Sunday, February 27, 2011

staceygarrett's CBR3 Review #7: We Need to Talk about Kevin by Lionel Shriver

I am a firm believer that you have to be in certain moods to read certain books. Maybe when I first picked up this book, months and months ago, I was far too stuck in my own bullshit pity to give a fuck about reading someone else’s? I don’t know. I was filled with hate and the teeniest bit of rage for this book and everything it encompassed and when I put it down after reading 70 or so pages, I didn’t know if I would ever pick it back up again.

I have a hard time letting go of books, even if they disappoint me or, as the case was with this one, anger me. I was determined to give it another shot and I am glad I did. I picked it back up a week ago and I haven’t been able to put it down since.

Eva doesn’t give a fuck anymore. She is done shutting-up about what everyone has always told her that she had to shut up about. She kept it to herself for years, a lot of years, and she is done with that. Fuck that noise, she said.

The book is written in a series of letters, very long letters, to Eva’s ex-husband Franklin about their son, convicted school-shooter, Kevin. The letters take place two years after the shooting, and they detail everything about Kevin’s life from the decision to have him to visiting him in his new home, a correctional facility.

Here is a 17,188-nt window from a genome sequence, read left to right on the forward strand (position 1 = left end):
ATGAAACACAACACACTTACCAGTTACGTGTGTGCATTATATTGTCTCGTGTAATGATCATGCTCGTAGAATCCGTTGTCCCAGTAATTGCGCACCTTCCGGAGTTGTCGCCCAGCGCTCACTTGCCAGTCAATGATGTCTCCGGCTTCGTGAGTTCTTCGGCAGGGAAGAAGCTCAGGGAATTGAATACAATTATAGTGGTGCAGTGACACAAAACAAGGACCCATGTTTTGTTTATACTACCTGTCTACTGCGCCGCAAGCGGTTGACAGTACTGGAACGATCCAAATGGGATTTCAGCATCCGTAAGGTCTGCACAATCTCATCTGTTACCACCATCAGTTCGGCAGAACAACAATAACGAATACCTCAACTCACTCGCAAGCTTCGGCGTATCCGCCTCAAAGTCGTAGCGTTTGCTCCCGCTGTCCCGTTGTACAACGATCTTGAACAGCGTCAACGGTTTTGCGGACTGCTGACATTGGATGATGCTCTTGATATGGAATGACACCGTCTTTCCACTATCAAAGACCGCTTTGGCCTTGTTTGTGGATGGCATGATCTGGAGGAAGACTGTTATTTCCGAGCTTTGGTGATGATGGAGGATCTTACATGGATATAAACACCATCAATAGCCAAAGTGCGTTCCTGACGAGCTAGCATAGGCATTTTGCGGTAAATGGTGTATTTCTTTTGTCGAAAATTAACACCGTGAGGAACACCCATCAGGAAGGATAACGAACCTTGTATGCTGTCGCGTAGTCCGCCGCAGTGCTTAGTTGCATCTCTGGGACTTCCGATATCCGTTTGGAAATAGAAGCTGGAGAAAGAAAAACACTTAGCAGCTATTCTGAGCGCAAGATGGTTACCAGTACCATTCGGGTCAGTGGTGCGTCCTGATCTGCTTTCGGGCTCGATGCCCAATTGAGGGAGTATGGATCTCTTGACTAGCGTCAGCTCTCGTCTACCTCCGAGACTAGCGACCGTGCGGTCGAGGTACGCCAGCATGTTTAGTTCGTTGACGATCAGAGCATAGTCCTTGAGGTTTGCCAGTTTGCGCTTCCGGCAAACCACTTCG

The letters include everything she has ever wanted to say but felt like she couldn’t for looking like a bad person and a terrible mother, but she says now because everyone thinks she’s a terrible mother anyway. Eva pours out every thought she has ever had about her son who was less than stellar himself, but she could never express these thoughts because it’s her kid and she’s his mother! 

At first my hatred for this book was vast. I thought Eva was shallow and reprehensible. I thought she was an uncaring C U the day after Monday. I couldn’t stand Eva or her penchant to use larger words than the actions warranted (says the girl with a five-syllable blog title that, at times, gets tiresome for even her to spell). She’s pretentious and bitchy and cold and some of the worst parts of upperclass-hippie culture that I myself aspire to be. But she is also the mother of an unfeeling, abundantly apathetic brat and the ex-wife to a holier than thou prick who looks to be an ideal husband on paper.

Eva might have been a bad mother and an unsupportive wife and she may have wanted more for herself than to eventually become the mother of the most revolting breeds of children, but she is also something else that I can more than relate to…

She’s just done.


Post a Comment